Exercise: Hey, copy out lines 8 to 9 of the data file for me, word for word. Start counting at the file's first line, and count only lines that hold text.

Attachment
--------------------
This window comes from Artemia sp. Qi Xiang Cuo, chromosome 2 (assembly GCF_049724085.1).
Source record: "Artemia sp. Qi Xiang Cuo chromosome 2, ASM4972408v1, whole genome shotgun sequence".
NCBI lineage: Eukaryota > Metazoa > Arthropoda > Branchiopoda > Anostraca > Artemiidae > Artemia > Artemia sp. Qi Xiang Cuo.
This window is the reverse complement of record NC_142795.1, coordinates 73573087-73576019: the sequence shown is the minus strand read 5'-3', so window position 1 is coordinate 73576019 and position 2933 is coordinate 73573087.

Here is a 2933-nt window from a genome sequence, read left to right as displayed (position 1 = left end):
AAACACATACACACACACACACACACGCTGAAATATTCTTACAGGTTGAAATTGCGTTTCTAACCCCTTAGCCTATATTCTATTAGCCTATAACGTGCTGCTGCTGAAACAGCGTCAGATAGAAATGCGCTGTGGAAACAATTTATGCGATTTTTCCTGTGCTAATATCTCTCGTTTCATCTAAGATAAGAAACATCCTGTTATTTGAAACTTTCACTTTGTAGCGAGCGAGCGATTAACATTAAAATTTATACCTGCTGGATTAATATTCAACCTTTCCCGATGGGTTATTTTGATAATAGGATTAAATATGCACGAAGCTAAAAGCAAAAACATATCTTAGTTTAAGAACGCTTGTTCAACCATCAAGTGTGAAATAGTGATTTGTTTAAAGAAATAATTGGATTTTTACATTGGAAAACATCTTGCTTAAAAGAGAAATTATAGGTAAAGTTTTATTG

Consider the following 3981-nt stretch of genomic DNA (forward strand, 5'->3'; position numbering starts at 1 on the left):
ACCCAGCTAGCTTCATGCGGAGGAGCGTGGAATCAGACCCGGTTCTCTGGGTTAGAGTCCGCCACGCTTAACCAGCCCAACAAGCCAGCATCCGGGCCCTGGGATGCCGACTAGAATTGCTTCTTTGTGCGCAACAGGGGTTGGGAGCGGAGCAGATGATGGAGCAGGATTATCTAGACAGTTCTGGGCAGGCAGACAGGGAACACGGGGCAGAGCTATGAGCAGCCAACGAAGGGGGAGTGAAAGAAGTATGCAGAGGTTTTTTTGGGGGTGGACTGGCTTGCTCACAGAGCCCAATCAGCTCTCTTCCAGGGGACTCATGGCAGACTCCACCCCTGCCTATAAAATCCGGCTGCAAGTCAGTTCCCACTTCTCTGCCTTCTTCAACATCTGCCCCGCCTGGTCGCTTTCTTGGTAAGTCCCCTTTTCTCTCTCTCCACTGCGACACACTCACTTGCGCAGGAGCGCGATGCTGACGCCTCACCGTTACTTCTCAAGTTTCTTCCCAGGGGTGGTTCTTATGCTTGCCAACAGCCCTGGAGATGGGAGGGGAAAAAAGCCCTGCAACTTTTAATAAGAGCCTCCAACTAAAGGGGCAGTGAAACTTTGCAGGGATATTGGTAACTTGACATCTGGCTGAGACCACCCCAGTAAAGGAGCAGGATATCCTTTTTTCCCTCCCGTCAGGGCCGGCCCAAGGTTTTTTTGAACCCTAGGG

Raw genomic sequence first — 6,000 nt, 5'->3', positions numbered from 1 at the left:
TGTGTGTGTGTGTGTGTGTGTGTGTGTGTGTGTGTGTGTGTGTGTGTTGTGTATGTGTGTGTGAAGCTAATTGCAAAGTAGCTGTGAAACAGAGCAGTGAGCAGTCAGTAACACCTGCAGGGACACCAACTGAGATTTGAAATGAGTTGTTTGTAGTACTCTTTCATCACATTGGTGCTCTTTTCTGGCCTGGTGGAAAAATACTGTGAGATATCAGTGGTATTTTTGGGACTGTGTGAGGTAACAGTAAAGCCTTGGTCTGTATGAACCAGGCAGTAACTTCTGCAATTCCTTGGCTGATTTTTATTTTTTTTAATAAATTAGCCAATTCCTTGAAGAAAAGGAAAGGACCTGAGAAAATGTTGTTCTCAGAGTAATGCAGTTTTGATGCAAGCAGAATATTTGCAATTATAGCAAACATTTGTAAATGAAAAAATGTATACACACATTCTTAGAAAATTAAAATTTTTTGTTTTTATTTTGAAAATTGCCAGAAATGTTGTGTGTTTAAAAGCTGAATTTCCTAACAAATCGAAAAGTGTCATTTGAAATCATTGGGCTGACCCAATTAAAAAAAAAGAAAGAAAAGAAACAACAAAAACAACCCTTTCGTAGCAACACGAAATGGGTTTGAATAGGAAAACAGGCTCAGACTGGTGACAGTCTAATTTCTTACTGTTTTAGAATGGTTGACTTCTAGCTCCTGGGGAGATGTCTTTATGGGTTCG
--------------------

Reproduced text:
ACCCAGCTAGCTTCATGCGGAGGAGCGTGGAATCAGACCCGGTTCTCTGGGTTAGAGTCCGCCACGCTTAACCAGCCCAACAAGCCAGCATCCGGGCCCTGGGATGCCGACTAGAATTGCTTCTTTGTGCGCAACAGGGGTTGGGAGCGGAGCAGATGATGGAGCAGGATTATCTAGACAGTTCTGGGCAGGCAGACAGGGAACACGGGGCAGAGCTATGAGCAGCCAACGAAGGGGGAGTGAAAGAAGTATGCAGAGGTTTTTTTGGGGGTGGACTGGCTTGCTCACAGAGCCCAATCAGCTCTCTTCCAGGGGACTCATGGCAGACTCCACCCCTGCCTATAAAATCCGGCTGCAAGTCAGTTCCCACTTCTCTGCCTTCTTCAACATCTGCCCCGCCTGGTCGCTTTCTTGGTAAGTCCCCTTTTCTCTCTCTCCACTGCGACACACTCACTTGCGCAGGAGCGCGATGCTGACGCCTCACCGTTACTTCTCAAGTTTCTTCCCAGGGGTGGTTCTTATGCTTGCCAACAGCCCTGGAGATGGGAGGGGAAAAAAGCCCTGCAACTTTTAATAAGAGCCTCCAACTAAAGGGGCAGTGAAACTTTGCAGGGATATTGGTAACTTGACATCTGGCTGAGACCACCCCAGTAAAGGAGCAGGATATCCTTTTTTCCCTCCCGTCAGGGCCGGCCCAAGGTTTTTTTGAACCCTAGGG

Raw genomic sequence first — 6,000 nt, 5'->3', positions numbered from 1 at the left: